1 of 6 | U.S. President Barack Obama looks at cars during a visit to the DC Auto Show at the Convention Center on January 31, 2012 on Washington, DC. UPI/Olivier Douliery/Pool | License Photo
U.S. President Barack Obama spent about 25 minutes at the Washington Auto Show last week to kick some tires and make some political points highlighting the industry's turnaround.
On his visit, which wasn't part of his official schedule, the president took off his jacket and rolled up his sleeves for close looks at the insides of the 2013 Dodge Dart, 2013 Ford Fusion, 2013 Buick Encore, 2013 Ford C-Max Energi and 2013 Chevrolet Malibu with eAssist -- all glowing examples of new American models that get much improved mileage compared to cars Detroit's Big Three churned out before the recession.
Obama's decision early in his presidency to back Detroit by extending billions in loans to General Motors and Chrysler has paid off.
Without mentioning anyone by name, the president has repeatedly pointed out some people opposed the auto industry bailout. But he said previously in Ann Arbor, Mich., while some politicians were willing to let it go, "We said no."
"Let me just say, when you look at all these cars, it is testimony to the outstanding work that's been done by workers -- American workers, American designers. The U.S. auto industry is back. The fact that GM is back, No. 1, I think shows the kind of turnaround that's possible when it comes to American manufacturing," Obama said at the Walter E. Washington Convention Center Tuesday afternoon.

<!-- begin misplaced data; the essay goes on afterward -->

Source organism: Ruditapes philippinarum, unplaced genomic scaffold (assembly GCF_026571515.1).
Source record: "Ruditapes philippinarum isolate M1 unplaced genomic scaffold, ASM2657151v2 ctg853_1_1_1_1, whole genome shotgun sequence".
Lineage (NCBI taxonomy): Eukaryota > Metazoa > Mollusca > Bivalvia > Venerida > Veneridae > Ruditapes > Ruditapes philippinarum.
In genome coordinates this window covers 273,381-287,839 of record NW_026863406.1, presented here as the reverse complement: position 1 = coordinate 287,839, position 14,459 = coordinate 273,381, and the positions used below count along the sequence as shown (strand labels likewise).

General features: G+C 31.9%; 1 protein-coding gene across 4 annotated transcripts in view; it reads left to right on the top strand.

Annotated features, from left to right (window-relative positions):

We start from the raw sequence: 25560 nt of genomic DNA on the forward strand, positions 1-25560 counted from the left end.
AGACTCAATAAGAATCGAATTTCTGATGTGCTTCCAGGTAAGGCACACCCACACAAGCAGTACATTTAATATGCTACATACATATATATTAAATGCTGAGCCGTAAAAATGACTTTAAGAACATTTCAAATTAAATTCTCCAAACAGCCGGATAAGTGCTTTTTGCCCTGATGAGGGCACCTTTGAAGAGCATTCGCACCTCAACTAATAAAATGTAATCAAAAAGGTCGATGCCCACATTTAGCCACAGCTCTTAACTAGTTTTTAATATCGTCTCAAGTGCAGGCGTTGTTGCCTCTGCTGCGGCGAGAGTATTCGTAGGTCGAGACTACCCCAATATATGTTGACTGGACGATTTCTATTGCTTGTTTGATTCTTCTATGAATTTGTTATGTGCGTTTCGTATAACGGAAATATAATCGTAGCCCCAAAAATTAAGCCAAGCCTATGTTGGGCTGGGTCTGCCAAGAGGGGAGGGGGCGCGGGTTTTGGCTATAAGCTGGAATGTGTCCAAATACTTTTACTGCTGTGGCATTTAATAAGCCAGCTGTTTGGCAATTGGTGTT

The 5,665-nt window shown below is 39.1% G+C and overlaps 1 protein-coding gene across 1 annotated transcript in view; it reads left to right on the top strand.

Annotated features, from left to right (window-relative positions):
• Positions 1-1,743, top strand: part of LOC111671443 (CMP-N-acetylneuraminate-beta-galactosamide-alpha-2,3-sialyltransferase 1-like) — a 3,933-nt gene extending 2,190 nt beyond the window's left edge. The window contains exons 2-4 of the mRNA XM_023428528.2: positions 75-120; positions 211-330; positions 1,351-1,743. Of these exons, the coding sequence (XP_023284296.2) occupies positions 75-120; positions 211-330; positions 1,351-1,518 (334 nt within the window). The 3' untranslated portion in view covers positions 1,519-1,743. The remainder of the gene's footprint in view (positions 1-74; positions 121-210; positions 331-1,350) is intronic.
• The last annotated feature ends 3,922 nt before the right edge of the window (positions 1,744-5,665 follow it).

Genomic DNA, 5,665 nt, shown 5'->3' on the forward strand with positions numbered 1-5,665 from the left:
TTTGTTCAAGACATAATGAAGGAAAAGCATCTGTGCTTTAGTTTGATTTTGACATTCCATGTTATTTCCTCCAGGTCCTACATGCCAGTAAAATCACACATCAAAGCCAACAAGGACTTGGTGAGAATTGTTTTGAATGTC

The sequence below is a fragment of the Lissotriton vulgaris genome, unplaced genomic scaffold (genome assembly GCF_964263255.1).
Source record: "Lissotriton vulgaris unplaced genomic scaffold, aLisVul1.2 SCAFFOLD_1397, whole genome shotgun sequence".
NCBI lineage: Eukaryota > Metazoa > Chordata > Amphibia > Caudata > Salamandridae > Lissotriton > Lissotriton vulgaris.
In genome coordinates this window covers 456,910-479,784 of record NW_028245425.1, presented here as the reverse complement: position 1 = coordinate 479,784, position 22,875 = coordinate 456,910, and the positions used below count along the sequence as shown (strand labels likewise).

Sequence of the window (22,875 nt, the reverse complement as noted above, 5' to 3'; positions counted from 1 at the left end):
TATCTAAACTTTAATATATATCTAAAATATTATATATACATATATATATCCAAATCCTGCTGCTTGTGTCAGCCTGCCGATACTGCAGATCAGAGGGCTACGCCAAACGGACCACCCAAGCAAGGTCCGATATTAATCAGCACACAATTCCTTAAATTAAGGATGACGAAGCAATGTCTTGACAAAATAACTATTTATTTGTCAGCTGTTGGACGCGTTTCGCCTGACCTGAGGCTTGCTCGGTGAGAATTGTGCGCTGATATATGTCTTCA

"And it's good to remember that the fact that there were some folks who were willing to let this industry die, because of folks coming together, we are now back in a place where we can compete with any car company in the world. And these are not only selling here in the United States, they also serve as a platform for us to sell product all around the world.
"So I'm just very proud of what we're seeing here. That Camaro with the American Eagle and the American flag -- that helps tell the story."
Obama was shown about 15 new electric and hybrid vehicles by Ford's director of electrification programs and engineering Sharif Marakby, Dodge brand president and chief executive officer Reid Bigland and GM's vice president of global design Ed Welburn.
To the disappointment of some executives of non-U.S. companies, he didn't stop at any foreign vehicles parked nearby, including several made at plants in the United States.
The administration has doubled down on its auto industry bet by proposing to hike fuel economy standards for new cars and trucks to 54.5 mpg by 2025 from 35.4 mph.